Steve: Exactly, they won’t get the personal attention and that’s a problem. And so they have to go to many, many companies to get a few bookings. So I thought we’d turn this model on it’s head and our plan was that we would deliberately limit the number of shows that we would manage. And right now we’re managing a dozen. We do that on purpose because if I take a show on I’m virtually saying to that show “If you come with us, we want sole representation in theatres.” And that’s where we specialise – we only book shows into theatres and we only book tribute shows. So because we’re only focused on twelve or so shows, what we can say to the artists is “We will open the theatre doors to you and let’s see how this show is received by the general public.” But we do open the doors and, because we limit the quantity of shows we have, we insist that we only represent the very highest quality artists. For us if a show in our opinion isn’t the very best within its field in Europe then we will not represent it. And the reason for that is quite clear – because we’ve been in this business for five years now, so we’re a fairly young company, but theatres now know us very well and they know that what we provide is extremely high quality. Consequently, when I ring up theatres and say “We’ve got a new show” there’s never a question about whether or not that’s going to be a disappointment.  It’s clearly going to be good because all of their experience with us has validated that. So it’s a different way of approaching this business than most management companies or promoters do.

Digger: Have you ruffled some feathers?

Steve: No I don ‘t think so. The theatre managers know we have a different model.

Digger: And the competition carry on regardless I suppose?

Steve: Well, you know, there’s other promoters out there and we’re all in the same business together and good luck to them all. But from our standpoint this is a niche that we have created for ourselves. There are not many companies like ours who focus exclusively on high quality tribute shows and exclusively on the UK theatres circuit. So with that degree of focus we’re happy with the results that we can get. And it does mean that artists actually call us and it’s very rare that we have to go out and look for artists. We get calls all the time from people who say “We’d love to get into theatres, we can see what you’re doing and we can see you put certain shows into twenty, thirty, forty, fifty theatres a year. We’d like some of that. Will you represent us?”  And then it’s a question of our going along and having a look. We never sign anyone that we haven’t seen perform live. So we spend a little bit of time moving up and down the country and viewing these shows. And we really do love it.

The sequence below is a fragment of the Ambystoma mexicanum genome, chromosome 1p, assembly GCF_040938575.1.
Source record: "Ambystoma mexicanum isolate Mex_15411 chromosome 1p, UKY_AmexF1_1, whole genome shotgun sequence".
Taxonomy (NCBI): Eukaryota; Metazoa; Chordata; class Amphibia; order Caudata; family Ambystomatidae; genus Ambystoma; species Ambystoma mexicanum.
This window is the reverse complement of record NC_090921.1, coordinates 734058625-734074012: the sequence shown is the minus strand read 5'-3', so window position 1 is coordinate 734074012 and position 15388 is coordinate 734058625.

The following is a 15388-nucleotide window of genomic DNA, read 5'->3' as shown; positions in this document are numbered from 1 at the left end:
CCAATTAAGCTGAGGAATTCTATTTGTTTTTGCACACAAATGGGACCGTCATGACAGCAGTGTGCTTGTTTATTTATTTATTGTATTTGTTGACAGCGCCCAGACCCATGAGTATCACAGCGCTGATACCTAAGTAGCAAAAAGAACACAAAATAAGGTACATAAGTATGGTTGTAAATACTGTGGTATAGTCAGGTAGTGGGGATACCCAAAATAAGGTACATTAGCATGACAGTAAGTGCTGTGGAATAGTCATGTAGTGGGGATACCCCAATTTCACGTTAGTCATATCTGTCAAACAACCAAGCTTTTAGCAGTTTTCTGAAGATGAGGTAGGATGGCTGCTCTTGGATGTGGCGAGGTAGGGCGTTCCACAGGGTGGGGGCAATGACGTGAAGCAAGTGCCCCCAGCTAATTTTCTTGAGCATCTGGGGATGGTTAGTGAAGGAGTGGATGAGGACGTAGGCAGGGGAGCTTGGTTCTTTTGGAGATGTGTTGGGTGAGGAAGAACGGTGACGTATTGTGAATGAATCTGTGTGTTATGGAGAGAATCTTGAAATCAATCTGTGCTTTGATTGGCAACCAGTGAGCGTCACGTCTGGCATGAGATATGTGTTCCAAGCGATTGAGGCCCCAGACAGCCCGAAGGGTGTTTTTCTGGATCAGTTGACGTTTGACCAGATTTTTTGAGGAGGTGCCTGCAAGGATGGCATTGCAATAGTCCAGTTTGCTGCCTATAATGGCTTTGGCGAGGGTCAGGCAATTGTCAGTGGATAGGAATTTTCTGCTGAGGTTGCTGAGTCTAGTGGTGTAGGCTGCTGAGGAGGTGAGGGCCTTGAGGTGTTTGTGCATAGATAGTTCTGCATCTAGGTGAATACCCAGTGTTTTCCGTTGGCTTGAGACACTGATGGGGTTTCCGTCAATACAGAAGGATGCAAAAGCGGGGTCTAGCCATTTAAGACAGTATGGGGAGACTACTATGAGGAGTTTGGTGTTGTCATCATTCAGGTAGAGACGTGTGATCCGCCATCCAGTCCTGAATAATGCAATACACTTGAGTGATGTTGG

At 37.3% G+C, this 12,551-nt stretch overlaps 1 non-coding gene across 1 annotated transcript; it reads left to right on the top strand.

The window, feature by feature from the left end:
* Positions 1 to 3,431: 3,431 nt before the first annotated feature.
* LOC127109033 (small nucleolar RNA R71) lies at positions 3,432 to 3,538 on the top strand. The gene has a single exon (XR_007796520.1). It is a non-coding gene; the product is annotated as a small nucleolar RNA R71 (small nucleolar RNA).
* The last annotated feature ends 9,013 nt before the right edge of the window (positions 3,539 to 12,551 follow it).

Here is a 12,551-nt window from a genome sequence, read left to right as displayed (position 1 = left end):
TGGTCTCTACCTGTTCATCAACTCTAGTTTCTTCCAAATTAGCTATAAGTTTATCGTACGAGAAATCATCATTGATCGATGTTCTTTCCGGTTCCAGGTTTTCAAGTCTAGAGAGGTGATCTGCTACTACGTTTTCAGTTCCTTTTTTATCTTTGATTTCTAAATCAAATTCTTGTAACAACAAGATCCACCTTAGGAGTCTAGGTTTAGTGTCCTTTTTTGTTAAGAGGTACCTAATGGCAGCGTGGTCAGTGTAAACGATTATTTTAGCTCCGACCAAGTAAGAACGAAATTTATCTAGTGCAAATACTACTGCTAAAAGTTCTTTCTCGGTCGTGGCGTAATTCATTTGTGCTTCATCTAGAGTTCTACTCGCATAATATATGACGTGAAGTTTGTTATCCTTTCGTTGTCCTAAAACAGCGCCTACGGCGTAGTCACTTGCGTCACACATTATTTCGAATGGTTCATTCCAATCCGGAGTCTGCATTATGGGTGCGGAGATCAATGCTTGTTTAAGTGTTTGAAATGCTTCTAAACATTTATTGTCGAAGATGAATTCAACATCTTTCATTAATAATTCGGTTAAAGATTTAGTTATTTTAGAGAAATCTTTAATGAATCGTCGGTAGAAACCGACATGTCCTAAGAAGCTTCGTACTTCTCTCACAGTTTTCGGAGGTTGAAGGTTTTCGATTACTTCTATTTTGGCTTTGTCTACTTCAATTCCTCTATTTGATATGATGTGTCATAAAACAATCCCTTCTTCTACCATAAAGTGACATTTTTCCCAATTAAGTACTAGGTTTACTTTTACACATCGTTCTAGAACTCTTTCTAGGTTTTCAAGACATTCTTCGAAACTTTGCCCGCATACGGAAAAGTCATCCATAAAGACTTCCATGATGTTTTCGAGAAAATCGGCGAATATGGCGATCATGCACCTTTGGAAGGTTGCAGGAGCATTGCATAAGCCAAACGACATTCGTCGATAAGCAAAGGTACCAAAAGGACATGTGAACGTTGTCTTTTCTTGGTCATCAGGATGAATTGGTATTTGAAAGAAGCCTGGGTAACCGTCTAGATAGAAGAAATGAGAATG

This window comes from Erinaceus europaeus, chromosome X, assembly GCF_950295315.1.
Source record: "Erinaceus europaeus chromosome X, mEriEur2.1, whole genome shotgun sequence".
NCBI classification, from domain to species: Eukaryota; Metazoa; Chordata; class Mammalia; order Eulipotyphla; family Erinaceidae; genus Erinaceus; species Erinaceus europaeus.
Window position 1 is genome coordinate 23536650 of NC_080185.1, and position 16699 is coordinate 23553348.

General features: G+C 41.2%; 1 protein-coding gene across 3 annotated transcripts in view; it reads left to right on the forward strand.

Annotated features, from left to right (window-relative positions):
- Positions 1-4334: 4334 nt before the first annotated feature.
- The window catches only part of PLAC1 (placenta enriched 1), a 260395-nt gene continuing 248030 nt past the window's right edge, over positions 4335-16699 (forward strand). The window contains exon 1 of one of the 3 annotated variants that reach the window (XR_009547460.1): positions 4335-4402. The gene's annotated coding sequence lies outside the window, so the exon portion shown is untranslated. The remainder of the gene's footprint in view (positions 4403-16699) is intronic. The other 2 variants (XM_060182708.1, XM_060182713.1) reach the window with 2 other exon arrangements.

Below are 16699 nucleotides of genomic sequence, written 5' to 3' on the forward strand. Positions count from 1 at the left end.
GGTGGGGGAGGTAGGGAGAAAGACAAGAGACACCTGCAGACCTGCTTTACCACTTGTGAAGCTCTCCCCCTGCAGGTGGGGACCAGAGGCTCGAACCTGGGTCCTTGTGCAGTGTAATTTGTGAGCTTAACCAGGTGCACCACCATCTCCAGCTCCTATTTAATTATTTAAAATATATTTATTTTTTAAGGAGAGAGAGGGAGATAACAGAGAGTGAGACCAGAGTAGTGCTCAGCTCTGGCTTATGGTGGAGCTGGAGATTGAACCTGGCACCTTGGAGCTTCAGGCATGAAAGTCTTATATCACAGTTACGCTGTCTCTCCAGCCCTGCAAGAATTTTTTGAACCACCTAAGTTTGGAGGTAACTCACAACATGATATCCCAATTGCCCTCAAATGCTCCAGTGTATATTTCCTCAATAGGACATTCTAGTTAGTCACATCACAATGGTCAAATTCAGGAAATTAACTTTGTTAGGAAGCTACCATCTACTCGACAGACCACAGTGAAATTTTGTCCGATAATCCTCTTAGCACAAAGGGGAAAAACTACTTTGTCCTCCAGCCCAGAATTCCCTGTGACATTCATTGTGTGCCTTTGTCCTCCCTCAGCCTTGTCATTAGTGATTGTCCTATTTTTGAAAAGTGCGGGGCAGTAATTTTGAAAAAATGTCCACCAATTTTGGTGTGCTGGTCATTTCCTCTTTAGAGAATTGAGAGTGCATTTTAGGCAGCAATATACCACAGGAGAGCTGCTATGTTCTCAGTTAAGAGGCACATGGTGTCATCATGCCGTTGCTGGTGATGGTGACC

Digger: You’re covering all the decades?

Steve: Well, pretty much so. We have an Elvis show for the fifties and Hendrix and quite a few of the sixties ones.

Digger: Simon and Garfunkel is unusual – I haven’t heard of a tribute to them elsewhere.

Steve: No, well what we do find is that there are plenty of Abba’s and so on around and quite a few Elvis shows around – there aren’t many really good ones. But then again we’ve got what we consider to be the best in this country. But quite a few, as you quite rightly identified, quite a few of the shows that we do are in a niche of their own. We find them to be quite successful because the quality is superb. You go and see them and in some instances you don’t even have to close your eyes – they look so much like them and sound superb.

Digger: I do the old squinting thing sometimes (Steve laughs) when I go to see tributes. I was too young to be there the first time round for some of these acts.

Steve: How sad!

Digger: I know. So if you go to see a Pink Floyd Tribute or Stones and Beatles tributes – I’ve seen loads of those and you do, you squint. And then you could almost be back there in the sixties.

Steve: Indeed.

Digger: They get the sound so right because they’re doing it day after day.

Steve: The very best of them are extremely good at what they do. We think that when an audience goes to a theatre, and bear in mind when someone goes to a theatre rather than a pub he’s parting with £16/£17, something like that. And specifically to see a tribute show. So they deserve to be amazed and hugely entertained when they go. So that’s our philosophy. And we also think that when a theatre manager books a show from us they’re entitled to expect their audiences to have had a good night. We make sure that they do.

Digger: Have you got a Queen tribute on your books?

Steve: No, we don’t and probably the reason for that is that the best Queen show is already managed by somebody else and I don’t want the second best one.